“Avi has the unique ability to impact a game without having to score a point,” says Davis. “He can guard multiple positions, and he is smart and competitive. Now he is rounding out his offensive game, where he is much more confident attacking the basket.”

Moore gives the Bison an energetic, 6’8” forward to bring in off the bench. He played in every game last season and was a big part of the rotation, particularly once conference play started. He had a 14-point game against Navy in the regular-season finale and proved to be a good defender, rebounder and shot-blocker. 

“Like Avi, Bruce can defend multiple positions at a very high level,” says Davis. “Bruce is a very competitive player. He has improved his ability to score off the dribble and with his back to the basket. He can play both the 3 and the 4, both offensively and defensively.”

Robertson saw action in 27 games off the bench as a freshman, including 23 in a row during one juncture. He had a season-high nine points in the Butler game and totaled 26 on the season. “Ben is very bouncy and can finish at the rim with the best of them,” says Davis. “He has really improved his jump shot and is shooting it with a lot more confidence and consistency.”

With all the returning talent, it might be easy to overlook the addition of three first-year players, but Davis feels that this freshman group not only has great promise down the road but will also contribute this season. Jimmy Sotos, a cagey 6’3” guard from the Chicago area, will spell Brown and Mackenzie at the point and shooting guard spots. 

“Jimmy has been impressive throughout the preseason,” Davis says. “He can score at all three levels and has great size for a point guard. He is very good with ball screens and is a good defender. He has a very bright future.”

John Meeks, a 6’6” forward from Burlington, North Carolina, is a tough, hard-nosed player with a good–looking lefty shooting stroke. Coming out of a high school program that went 119-6 in his four years, Meeks can play both on the wing and at the power forward position.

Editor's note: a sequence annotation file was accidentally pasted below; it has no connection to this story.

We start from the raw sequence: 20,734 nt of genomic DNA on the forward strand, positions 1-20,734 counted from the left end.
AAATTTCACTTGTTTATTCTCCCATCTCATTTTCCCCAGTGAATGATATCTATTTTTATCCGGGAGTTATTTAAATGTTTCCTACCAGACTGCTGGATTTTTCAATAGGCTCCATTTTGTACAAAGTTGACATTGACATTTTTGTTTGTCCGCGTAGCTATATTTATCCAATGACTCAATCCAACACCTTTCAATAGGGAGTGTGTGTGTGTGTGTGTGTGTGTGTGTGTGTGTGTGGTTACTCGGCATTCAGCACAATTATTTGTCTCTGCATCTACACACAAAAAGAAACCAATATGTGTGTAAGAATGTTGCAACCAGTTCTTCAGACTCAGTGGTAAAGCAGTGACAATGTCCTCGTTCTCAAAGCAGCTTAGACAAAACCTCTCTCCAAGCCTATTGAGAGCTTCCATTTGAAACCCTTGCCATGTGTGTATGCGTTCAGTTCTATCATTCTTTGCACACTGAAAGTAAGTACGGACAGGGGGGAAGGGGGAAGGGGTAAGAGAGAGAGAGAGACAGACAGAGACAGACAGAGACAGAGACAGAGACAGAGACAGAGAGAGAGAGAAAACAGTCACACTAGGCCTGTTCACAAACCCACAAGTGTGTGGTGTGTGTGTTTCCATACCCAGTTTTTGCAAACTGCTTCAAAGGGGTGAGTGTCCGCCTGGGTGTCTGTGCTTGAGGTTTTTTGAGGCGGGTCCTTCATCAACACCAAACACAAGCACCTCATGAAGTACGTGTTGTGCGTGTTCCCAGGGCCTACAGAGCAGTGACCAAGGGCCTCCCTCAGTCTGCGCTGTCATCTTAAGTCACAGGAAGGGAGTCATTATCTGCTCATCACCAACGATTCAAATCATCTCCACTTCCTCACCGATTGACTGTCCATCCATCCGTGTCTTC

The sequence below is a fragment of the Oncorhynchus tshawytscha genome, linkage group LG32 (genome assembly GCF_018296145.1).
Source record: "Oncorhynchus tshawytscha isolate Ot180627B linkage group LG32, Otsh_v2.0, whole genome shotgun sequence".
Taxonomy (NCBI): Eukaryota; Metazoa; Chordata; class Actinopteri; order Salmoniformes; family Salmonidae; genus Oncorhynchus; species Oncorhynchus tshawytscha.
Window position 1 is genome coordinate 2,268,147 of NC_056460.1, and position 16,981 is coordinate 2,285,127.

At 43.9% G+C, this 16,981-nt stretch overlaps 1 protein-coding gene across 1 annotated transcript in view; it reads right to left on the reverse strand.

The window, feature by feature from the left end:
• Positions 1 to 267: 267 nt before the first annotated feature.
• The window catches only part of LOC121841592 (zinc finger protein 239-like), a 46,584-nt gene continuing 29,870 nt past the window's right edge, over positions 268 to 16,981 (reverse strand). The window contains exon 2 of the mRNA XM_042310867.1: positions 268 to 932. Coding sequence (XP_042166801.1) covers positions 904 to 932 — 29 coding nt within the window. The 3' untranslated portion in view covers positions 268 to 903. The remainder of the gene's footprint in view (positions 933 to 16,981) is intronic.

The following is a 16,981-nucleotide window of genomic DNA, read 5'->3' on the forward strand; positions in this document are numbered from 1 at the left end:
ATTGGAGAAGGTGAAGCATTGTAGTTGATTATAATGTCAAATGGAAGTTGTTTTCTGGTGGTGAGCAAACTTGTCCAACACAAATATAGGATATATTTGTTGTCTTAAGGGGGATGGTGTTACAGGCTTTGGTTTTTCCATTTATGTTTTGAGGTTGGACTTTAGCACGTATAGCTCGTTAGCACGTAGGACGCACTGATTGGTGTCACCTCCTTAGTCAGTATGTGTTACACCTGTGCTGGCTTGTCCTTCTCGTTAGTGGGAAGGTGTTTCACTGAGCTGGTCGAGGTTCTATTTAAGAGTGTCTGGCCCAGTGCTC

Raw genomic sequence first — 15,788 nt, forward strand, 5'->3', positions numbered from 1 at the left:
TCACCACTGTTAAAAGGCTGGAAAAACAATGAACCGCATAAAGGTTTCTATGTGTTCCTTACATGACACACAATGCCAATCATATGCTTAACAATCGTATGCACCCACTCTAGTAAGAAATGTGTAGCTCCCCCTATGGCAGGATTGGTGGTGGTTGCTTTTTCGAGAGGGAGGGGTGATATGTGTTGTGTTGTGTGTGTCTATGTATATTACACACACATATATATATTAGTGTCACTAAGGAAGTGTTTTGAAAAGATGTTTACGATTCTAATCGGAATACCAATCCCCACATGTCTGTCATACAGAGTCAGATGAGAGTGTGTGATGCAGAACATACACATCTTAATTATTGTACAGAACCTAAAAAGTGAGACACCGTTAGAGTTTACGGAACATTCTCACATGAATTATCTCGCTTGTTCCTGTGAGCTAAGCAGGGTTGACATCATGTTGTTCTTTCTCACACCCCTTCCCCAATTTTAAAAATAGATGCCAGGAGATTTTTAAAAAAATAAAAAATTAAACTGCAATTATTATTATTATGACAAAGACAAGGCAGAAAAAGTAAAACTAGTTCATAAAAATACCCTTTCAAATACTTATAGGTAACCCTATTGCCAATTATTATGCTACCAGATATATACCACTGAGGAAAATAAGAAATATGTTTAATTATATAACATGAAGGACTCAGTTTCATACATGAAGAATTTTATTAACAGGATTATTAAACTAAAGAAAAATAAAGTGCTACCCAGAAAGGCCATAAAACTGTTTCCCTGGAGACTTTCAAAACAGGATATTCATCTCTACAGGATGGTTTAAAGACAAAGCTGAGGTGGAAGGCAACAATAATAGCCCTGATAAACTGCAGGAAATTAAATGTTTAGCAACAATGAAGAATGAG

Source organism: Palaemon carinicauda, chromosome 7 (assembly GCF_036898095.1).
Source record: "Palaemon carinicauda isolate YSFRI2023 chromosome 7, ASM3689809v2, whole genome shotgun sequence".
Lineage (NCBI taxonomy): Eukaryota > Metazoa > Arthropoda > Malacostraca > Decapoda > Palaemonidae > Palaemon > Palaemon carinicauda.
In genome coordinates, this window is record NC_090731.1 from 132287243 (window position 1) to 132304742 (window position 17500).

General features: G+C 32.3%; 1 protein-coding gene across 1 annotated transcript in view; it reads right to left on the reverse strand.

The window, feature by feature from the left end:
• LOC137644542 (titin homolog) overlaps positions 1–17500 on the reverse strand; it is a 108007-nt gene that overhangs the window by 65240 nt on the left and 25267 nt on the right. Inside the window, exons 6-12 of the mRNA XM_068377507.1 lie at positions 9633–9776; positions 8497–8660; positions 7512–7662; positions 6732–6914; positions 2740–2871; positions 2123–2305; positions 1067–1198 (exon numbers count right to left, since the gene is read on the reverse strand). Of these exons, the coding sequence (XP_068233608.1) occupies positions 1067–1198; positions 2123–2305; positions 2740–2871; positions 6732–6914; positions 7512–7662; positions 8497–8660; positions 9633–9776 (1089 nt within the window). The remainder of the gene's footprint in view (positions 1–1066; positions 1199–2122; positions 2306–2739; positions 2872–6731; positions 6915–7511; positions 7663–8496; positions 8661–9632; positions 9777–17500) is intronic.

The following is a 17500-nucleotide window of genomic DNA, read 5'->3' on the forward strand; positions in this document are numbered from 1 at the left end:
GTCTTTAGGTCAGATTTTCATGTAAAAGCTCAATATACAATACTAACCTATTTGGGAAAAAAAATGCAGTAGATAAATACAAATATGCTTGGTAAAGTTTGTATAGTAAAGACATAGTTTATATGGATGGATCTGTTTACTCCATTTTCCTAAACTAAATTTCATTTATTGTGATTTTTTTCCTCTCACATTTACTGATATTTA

“John has really worked hard on his shot, and it has paid dividends so far,” says Davis. “He is really strong and can finish around the basket. He is also a very quick learner, which is something that coaches love.”

Springtime signee Paul Newman brings good strength and size at 6’9”, 244 pounds. Newman is a product of the powerful Roman Catholic program in Philadelphia, and then he averaged 16.8 points and 12.5 rebounds for St. Andrews School in Rhode Island during a postgraduate year in 2016-17.

“Paul has been a pleasant surprise in preseason,” Davis praises. “He is an excellent offensive rebounder and has good touch around the basket. Eventually we think he will be able to step out and shoot it with consistency. For now, getting the chance to get in there and bang with Nana and Nate Sestina every day in practice is going to pay dividends for him down the road.”

Rounding out the freshman class is walk-on guard Jordan Sechan, who started his prep career at St. Luke’s School in Connecticut before finishing at New England power Northfield Mount Hermon in Massachusetts. 

“Jordan is a good guard who can knock down open shots,” says Davis. “He is a great addition to the program, and going up against guys like Stephen Brown and Kimbal Mackenzie is a good experience for him.”

One of the interesting dynamics to watch early in the season is how the Bison respond to what is quite possibly the most challenging non-conference schedule in school history. Right off the bat, Bucknell plays four straight road games against Monmouth, Arkansas, defending national champion North Carolina and Maryland, all in the first eight days of the season. The Bison will later face four teams from the Atlantic 10 — VCU, Richmond, La Salle and Saint Joseph’s — as part of a non-league slate that features 13 opponents who combined for a 284-156 (.645) record last season, including a 155-79 (.662) mark within their respective leagues. Five opponents played in the NCAA Tournament, and nine played in one of the postseason events. Bucknell’s non-league opponents produced an average final RPI ranking of 95.2 and an average Pomeroy rating of 108.7.

“We obviously have put together a very challenging schedule, but that is what guys come to expect when they come to Bucknell,” Davis said when the schedule was announced in August. “They want to compete against the best night in and night out. This is a tremendous opportunity for our team to grow together and compete against historically great teams. By design, our non-conference schedule is going to put us under adversity, expose some areas of weakness that need to be corrected, and get us ready for the demands of our league schedule.”